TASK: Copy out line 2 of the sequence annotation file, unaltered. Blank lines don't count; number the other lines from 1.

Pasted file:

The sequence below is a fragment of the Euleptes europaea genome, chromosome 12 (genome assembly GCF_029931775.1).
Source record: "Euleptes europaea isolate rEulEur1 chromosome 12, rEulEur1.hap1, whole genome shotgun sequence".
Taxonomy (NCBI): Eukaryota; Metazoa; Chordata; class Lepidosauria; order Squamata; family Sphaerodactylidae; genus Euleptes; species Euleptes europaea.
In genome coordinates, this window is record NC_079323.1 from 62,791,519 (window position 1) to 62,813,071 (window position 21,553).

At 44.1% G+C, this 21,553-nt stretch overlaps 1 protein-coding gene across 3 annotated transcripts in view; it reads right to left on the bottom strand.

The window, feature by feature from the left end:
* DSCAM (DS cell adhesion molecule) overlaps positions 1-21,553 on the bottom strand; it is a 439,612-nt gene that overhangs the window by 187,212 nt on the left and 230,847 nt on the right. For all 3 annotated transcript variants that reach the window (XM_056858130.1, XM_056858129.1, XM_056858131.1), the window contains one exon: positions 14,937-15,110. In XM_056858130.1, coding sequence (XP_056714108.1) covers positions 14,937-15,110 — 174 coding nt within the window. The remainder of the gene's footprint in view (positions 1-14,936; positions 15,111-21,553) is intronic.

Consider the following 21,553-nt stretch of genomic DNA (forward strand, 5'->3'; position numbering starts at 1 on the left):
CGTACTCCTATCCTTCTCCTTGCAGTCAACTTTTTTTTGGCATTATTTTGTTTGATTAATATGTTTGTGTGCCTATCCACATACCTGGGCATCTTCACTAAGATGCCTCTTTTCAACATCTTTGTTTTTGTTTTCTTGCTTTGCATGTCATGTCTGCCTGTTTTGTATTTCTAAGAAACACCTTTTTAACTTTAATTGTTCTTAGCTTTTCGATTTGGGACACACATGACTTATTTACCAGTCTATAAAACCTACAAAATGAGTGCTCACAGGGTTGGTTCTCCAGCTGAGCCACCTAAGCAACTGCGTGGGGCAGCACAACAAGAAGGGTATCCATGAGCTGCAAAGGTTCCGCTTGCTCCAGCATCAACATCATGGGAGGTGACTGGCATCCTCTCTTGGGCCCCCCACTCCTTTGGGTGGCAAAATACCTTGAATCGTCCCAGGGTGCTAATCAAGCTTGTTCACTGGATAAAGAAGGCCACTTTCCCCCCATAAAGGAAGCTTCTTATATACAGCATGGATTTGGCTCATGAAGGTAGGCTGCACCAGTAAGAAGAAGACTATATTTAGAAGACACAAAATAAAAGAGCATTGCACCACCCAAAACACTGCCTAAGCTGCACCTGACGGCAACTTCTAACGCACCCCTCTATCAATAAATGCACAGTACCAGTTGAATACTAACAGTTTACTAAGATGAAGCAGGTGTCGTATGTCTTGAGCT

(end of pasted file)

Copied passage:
Source record: "Euleptes europaea isolate rEulEur1 chromosome 12, rEulEur1.hap1, whole genome shotgun sequence".